Sakura Arai (DEVO)
Willingness to Share with You Matters: Why Generosity is Attractive in Partner Choice
Generosity is one of the most universally preferred traits in potential romantic and cooperative partners. But why is the mind designed to find generous people attractive? There are several candidate hypotheses, but very little research that tries to distinguish between them. In a series of experiments we ask whether generosity is attractive because it indicates an individual’s (1) ability to accrue resources, (2) willingness to invest in oneself, or (3) general willingness to help others (trait generosity). The results support the hypothesis that generosity is attractive when it indicates a potential partner’s willingness to invest in you, regardless of how generous the partner is to other people or the partner’s skill in acquiring the resource offered. This pattern held for both men and women, whether they were rating potential mates or opposite-sex friends. Additionally, the results revealed that there are separate dynamics for mate choice and cooperative partner choice. Both sexes had higher standards for mates than for friends, and women had higher standards than men did, as predicted by parental investment theory.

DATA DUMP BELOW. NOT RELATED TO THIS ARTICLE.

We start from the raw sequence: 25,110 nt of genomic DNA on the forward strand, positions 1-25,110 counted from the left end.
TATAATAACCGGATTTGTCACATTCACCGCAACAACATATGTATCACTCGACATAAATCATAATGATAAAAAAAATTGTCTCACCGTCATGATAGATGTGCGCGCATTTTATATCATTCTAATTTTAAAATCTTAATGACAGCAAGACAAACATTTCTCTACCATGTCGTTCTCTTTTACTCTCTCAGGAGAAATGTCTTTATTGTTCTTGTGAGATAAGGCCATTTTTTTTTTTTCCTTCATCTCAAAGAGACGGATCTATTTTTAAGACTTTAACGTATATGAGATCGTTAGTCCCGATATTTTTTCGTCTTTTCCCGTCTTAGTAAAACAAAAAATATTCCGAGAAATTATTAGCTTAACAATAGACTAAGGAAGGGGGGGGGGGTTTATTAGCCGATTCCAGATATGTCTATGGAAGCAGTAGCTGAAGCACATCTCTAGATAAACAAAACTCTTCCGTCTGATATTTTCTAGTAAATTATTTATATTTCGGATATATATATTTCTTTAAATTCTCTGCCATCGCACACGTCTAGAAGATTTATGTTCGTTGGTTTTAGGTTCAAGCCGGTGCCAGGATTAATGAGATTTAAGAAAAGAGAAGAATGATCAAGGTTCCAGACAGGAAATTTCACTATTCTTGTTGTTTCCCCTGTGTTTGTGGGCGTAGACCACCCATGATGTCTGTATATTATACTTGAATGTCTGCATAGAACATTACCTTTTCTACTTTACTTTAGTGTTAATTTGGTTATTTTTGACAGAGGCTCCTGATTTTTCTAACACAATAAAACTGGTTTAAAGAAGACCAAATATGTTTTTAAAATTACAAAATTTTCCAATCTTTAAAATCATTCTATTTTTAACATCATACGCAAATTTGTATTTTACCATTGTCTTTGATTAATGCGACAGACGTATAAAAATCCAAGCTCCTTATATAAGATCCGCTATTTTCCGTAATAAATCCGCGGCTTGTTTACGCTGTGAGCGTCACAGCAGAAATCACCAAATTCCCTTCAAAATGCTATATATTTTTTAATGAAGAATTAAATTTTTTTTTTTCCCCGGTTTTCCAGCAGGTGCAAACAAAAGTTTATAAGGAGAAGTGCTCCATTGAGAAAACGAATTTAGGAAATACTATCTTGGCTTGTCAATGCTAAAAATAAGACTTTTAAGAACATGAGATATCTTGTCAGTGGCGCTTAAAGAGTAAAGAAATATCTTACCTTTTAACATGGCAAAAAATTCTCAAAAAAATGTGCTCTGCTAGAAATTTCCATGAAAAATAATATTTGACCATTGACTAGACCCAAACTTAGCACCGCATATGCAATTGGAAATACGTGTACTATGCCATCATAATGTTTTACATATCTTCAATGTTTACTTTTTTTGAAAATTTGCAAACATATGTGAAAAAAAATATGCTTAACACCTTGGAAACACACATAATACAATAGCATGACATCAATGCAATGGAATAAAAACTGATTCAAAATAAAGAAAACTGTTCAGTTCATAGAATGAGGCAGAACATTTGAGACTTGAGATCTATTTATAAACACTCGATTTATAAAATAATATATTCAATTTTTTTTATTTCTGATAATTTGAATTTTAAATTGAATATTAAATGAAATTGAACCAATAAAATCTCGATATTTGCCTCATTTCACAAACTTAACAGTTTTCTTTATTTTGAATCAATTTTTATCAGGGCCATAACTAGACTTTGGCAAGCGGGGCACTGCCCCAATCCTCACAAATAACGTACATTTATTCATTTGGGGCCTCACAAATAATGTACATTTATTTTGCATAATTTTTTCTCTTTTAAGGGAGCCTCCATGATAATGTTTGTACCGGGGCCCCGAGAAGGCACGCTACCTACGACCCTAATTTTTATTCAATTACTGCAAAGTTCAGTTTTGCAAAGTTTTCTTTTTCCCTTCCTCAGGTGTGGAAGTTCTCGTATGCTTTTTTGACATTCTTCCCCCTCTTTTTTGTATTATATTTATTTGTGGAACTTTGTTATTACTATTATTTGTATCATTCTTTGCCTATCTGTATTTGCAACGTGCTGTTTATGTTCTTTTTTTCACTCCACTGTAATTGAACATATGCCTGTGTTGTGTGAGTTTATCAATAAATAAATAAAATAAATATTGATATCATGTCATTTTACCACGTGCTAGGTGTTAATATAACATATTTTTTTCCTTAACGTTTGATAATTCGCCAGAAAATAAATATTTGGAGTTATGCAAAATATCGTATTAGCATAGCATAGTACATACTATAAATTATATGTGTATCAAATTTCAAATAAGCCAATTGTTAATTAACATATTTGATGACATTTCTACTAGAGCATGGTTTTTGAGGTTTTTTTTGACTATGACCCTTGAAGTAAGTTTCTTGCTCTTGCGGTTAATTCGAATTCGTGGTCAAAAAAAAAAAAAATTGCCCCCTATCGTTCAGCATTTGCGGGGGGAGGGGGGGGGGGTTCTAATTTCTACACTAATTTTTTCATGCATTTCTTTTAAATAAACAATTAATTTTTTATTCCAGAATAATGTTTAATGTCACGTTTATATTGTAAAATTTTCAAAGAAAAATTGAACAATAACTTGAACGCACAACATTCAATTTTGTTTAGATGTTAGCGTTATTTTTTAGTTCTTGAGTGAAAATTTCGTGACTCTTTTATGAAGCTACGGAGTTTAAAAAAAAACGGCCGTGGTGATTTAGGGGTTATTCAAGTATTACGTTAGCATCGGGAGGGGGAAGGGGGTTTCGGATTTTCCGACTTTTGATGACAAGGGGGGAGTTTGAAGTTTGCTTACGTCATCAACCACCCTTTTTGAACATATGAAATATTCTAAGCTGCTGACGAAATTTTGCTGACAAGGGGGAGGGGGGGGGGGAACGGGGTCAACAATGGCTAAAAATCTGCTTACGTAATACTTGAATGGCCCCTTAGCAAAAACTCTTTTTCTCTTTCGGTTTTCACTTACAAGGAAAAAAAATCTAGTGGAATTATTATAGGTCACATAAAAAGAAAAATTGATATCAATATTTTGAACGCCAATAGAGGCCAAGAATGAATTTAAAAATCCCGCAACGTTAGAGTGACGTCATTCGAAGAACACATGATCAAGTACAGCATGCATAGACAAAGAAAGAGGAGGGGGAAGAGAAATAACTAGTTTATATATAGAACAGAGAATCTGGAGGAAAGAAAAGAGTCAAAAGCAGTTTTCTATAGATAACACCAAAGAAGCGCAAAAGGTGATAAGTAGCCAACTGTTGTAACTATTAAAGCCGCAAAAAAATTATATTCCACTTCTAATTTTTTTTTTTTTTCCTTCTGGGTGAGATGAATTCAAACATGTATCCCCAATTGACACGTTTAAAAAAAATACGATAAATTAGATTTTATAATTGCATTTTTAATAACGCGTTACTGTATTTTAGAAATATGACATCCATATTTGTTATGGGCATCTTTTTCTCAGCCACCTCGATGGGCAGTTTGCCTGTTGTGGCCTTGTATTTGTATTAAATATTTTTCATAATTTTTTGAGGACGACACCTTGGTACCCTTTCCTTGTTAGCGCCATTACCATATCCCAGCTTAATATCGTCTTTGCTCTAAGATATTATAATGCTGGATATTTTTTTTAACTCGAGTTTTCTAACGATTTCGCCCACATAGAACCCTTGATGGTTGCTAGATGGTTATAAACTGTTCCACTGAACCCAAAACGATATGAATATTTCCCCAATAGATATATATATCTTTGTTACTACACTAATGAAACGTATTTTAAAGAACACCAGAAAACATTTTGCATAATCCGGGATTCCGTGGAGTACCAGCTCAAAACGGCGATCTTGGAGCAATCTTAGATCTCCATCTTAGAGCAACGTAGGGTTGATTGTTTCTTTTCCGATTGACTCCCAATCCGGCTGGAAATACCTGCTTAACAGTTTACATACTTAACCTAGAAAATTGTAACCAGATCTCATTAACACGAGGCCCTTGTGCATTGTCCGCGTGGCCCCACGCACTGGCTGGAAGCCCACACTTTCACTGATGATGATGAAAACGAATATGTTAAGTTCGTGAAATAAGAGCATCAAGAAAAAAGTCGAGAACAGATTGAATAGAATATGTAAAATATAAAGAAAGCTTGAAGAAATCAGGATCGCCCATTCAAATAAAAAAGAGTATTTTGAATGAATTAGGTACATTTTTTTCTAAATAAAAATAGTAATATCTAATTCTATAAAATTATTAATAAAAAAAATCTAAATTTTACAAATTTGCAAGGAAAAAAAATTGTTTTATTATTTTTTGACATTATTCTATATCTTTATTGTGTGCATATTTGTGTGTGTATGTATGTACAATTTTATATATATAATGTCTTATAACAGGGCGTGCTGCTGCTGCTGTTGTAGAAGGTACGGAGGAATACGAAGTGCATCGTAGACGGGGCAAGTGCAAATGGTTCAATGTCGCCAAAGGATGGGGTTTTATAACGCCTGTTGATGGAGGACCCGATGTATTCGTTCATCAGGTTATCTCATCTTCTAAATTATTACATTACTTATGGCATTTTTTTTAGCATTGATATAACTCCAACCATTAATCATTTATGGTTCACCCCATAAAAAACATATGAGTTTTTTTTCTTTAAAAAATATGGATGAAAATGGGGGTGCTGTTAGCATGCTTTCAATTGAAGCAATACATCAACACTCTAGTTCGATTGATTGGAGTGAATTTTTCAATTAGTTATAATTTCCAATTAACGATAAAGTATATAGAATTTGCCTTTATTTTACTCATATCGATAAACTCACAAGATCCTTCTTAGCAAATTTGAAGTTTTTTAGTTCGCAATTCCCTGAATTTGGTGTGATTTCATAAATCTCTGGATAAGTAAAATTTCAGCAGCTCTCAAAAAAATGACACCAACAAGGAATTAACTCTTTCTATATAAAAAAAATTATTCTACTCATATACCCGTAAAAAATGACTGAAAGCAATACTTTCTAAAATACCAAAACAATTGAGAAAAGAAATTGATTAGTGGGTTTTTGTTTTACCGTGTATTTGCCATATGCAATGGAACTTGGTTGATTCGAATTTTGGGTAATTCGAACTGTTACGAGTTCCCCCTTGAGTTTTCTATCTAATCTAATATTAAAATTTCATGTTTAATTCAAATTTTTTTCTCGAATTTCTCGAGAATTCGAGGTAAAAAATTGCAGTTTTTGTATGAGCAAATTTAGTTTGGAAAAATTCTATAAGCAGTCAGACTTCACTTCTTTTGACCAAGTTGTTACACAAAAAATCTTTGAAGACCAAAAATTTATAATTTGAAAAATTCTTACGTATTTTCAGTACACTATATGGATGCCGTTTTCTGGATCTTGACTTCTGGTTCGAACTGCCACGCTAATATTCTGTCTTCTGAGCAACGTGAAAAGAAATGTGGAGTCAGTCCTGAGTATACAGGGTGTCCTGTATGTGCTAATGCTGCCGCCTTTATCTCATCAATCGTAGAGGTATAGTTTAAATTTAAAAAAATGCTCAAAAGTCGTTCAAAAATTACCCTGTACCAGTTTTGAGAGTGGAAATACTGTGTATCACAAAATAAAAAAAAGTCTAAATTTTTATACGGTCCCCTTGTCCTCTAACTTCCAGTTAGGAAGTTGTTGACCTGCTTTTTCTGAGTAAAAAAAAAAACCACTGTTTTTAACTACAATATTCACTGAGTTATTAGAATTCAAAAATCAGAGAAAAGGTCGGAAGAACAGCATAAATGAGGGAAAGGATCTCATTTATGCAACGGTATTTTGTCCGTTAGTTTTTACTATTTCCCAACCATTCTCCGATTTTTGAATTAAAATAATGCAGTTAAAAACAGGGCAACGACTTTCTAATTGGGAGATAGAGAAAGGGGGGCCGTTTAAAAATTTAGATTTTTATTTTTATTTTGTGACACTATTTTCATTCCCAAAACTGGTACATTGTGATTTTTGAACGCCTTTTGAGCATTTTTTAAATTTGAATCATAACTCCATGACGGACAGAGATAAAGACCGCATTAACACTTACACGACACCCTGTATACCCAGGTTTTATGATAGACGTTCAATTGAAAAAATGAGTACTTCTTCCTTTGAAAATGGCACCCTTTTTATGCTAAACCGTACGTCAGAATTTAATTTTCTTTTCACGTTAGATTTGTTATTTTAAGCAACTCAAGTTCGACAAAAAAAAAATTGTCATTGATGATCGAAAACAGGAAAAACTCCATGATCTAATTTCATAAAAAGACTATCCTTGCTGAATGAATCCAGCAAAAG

Lindsey Purpura (CPCN)
Investigating the Effect of Exercise on Working Memory Encoding, Resolution, and Maintenance